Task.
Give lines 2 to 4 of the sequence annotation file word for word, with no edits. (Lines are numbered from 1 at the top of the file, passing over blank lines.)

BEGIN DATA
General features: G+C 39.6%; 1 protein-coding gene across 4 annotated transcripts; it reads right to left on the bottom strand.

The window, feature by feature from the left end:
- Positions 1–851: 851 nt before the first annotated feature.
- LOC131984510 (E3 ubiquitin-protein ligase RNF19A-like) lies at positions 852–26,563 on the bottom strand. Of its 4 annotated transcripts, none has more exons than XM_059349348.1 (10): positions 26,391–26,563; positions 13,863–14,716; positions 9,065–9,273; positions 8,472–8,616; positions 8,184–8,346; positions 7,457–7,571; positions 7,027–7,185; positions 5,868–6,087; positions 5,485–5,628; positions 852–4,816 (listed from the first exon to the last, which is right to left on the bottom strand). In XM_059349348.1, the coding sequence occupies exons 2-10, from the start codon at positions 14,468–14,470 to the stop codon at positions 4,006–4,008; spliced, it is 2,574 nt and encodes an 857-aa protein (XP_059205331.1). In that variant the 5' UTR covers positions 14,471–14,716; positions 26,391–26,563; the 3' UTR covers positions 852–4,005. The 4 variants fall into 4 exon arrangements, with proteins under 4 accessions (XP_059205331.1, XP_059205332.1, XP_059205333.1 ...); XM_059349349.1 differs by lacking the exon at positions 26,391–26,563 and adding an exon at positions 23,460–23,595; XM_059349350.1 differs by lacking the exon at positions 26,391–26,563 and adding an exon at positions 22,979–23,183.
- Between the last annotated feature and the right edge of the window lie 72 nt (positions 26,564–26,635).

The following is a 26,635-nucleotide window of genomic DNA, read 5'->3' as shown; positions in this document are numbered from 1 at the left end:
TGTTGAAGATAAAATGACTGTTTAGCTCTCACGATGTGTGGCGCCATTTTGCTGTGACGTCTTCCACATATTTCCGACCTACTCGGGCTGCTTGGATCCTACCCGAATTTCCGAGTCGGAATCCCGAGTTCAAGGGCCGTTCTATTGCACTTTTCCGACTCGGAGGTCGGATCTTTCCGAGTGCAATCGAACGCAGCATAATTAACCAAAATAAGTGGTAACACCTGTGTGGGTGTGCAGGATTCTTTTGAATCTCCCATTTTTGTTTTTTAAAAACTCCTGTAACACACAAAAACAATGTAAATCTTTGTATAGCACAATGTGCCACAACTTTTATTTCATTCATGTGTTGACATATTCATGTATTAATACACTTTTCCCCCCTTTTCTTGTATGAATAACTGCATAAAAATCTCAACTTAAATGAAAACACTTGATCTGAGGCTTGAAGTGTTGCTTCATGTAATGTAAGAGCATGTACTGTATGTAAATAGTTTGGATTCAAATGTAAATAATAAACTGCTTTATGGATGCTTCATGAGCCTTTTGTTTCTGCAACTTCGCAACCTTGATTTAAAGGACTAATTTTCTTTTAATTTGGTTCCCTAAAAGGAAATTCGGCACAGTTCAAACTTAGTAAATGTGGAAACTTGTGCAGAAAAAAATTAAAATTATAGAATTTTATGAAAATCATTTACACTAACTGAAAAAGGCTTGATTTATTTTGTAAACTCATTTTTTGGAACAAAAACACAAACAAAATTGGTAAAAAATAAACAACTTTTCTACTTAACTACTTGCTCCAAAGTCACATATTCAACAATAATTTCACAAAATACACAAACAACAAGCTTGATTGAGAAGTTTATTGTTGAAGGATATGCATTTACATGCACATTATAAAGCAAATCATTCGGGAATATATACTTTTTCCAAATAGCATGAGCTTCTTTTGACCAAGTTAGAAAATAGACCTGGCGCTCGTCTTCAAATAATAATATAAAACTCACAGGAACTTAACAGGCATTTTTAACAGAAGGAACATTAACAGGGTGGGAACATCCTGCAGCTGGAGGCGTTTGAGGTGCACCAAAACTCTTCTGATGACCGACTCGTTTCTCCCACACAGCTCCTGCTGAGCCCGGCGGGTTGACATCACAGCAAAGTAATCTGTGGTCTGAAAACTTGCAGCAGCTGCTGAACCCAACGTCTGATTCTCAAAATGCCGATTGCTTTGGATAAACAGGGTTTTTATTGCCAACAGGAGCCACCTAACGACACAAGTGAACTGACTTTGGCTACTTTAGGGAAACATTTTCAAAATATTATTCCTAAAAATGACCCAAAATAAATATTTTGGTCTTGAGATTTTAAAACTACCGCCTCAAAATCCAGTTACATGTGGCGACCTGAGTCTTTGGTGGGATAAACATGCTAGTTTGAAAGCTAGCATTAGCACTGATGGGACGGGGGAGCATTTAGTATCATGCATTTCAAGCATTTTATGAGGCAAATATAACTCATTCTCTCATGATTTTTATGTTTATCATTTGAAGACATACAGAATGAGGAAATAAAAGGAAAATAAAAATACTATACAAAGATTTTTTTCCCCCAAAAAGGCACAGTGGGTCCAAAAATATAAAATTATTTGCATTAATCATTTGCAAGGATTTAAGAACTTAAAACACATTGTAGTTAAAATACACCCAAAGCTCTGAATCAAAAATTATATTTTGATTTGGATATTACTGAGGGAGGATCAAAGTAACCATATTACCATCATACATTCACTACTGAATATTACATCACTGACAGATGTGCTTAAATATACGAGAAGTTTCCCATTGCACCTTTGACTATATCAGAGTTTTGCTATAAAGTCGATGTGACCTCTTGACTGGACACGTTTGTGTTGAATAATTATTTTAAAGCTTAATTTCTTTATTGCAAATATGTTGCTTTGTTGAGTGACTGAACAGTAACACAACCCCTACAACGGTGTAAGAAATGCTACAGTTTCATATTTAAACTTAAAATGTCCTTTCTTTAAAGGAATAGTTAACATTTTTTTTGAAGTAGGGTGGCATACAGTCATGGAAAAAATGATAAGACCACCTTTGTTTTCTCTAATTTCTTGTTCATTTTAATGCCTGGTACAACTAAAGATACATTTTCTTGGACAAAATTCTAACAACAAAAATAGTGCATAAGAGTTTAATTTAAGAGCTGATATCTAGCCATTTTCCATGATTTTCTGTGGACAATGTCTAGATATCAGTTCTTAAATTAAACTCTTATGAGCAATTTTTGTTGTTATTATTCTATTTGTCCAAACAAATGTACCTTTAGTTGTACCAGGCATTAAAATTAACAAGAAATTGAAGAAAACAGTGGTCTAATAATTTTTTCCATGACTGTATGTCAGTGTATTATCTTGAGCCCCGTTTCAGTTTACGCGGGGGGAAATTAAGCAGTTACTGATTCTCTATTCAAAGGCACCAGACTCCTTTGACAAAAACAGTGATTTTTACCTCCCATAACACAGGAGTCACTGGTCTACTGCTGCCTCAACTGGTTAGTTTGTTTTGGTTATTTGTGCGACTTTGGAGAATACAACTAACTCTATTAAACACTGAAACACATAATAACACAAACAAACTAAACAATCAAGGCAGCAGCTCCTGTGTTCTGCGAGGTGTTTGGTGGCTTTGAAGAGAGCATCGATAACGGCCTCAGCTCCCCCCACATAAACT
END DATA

The window, feature by feature from the left end:
- Positions 1–851: 851 nt before the first annotated feature.
- LOC131984510 (E3 ubiquitin-protein ligase RNF19A-like) lies at positions 852–26,563 on the bottom strand. Of its 4 annotated transcripts, none has more exons than XM_059349348.1 (10): positions 26,391–26,563; positions 13,863–14,716; positions 9,065–9,273; positions 8,472–8,616; positions 8,184–8,346; positions 7,457–7,571; positions 7,027–7,185; positions 5,868–6,087; positions 5,485–5,628; positions 852–4,816 (listed from the first exon to the last, which is right to left on the bottom strand). In XM_059349348.1, the coding sequence occupies exons 2-10, from the start codon at positions 14,468–14,470 to the stop codon at positions 4,006–4,008; spliced, it is 2,574 nt and encodes an 857-aa protein (XP_059205331.1). In that variant the 5' UTR covers positions 14,471–14,716; positions 26,391–26,563; the 3' UTR covers positions 852–4,005. The 4 variants fall into 4 exon arrangements, with proteins under 4 accessions (XP_059205331.1, XP_059205332.1, XP_059205333.1 ...); XM_059349349.1 differs by lacking the exon at positions 26,391–26,563 and adding an exon at positions 23,460–23,595; XM_059349350.1 differs by lacking the exon at positions 26,391–26,563 and adding an exon at positions 22,979–23,183.